The First Thanksgiving
There is a bit of debate with several claims as to where the first Thanksgiving took place. However, the traditional story that we associate with Thanksgiving is the 3-day pilgrim celebration that took place in 1621 at Plymouth Colony, in present day Massachusetts. This is regarded as the first American Thanksgiving. President Abraham Lincoln, more than 200 years later, issued a Thanksgiving Proclamation declaring the last Thursday in November as a national day of thanksgiving. It wasn’t until 1941 that Congress made Thanksgiving an official national holiday.
Pardoning the Turkey
Every year since 1947, Since 1947, the White House holds an annual “National Thanksgiving Turkey Presentation”. This ceremony typically takes place a few days before Thanksgiving. During the ceremony, the President of the United States is presented with one live turkey, and two fully-dressed turkeys. The president does not eat the live turkey, instead he “pardons” the bird and spares it from being slaughtered. After being pardoned, the turkey then gets to live out its days on a farm.
The First Thanksgiving Feast
The first Thanksgiving feast in 1621 was not too different than our own traditional Thanksgiving dinner. Back then the feast consisted of turkey, venison, waterfowl, lobster, fish, clams, pumpkin, squash, berries, and fruit. Aside from the seafood, most of the foods that were eaten on that first Thanksgiving have become staples of our present-day Thanksgiving feast.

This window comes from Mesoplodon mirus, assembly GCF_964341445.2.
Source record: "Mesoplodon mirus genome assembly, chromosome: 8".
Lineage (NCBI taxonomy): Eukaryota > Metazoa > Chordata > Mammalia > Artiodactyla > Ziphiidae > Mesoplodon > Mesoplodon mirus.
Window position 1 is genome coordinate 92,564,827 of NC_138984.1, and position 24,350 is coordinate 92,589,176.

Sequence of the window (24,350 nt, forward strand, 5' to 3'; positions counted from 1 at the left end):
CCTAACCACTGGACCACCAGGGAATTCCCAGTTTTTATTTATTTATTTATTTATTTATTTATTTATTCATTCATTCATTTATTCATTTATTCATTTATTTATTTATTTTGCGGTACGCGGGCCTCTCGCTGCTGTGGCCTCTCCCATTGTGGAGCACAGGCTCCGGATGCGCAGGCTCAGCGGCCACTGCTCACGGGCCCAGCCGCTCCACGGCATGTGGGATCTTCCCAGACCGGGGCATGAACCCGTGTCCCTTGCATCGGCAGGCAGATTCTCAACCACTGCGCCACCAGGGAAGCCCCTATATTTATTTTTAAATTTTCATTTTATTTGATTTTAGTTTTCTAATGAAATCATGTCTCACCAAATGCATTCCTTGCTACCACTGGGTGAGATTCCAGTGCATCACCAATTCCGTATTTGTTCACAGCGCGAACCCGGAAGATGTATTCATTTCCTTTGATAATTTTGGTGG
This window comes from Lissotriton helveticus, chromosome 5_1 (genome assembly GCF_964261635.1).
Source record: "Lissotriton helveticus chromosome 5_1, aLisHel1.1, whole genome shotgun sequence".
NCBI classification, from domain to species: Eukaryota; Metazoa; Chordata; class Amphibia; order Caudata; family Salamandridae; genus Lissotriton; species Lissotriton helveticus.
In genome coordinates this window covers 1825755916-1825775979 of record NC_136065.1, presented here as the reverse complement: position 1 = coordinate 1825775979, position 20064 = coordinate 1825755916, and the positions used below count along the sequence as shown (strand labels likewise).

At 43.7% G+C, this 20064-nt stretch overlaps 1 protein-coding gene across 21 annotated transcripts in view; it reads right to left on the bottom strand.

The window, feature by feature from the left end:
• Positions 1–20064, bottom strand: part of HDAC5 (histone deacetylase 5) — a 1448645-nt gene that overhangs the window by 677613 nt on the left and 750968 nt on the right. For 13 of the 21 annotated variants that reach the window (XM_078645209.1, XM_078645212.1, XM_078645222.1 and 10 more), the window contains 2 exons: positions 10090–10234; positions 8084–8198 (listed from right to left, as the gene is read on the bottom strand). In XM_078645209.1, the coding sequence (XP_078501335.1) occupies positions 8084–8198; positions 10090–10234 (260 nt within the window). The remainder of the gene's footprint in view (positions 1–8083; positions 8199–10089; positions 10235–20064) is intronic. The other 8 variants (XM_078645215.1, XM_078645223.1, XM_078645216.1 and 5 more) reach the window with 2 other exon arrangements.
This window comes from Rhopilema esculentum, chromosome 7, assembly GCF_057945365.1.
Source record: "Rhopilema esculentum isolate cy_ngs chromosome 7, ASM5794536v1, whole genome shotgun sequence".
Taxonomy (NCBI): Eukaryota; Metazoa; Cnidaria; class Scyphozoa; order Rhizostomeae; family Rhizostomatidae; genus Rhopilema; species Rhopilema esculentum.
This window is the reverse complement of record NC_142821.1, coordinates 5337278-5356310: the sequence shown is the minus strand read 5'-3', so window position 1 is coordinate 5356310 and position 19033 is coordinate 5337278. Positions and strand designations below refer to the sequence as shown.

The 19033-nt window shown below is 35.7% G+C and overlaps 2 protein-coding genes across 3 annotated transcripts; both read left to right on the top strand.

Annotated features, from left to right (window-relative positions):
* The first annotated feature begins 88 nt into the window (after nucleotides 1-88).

Now that’s a lot of Turkey!
Around 280 million turkeys are sold for Thanksgiving feasts. According to the National Turkey Federation, over 95% of Americans actually consume turkey on Thanksgiving. There Is no official reason as to why turkey is the food of choice for Thanksgiving meals. Turkeys were the most plentiful meat at the time of the first Thanksgiving in 1621, and ever since then we’ve carried on the tradition of eating turkey for Thanksgiving.
The Wishbone Tradition
Looking for a little good luck? Thanksgiving offers your chance to get just that. The turkey wishbone tradition consists of two people tugging on either end of the bone trying to win the larger piece. Whoever wins the larger piece gets to make a wish. This tradition dates back to the Etruscans of 322 B.C. The Romans brought the tradition with them when they conquered England, and the English colonists then proceeded to carry the tradition to America.
Hopefully these fun facts will help you show your true knowledge around the Thanksgiving table this year! For more helpful advice or information about our automotive refinishing products, contact a Martin Auto Color location near you
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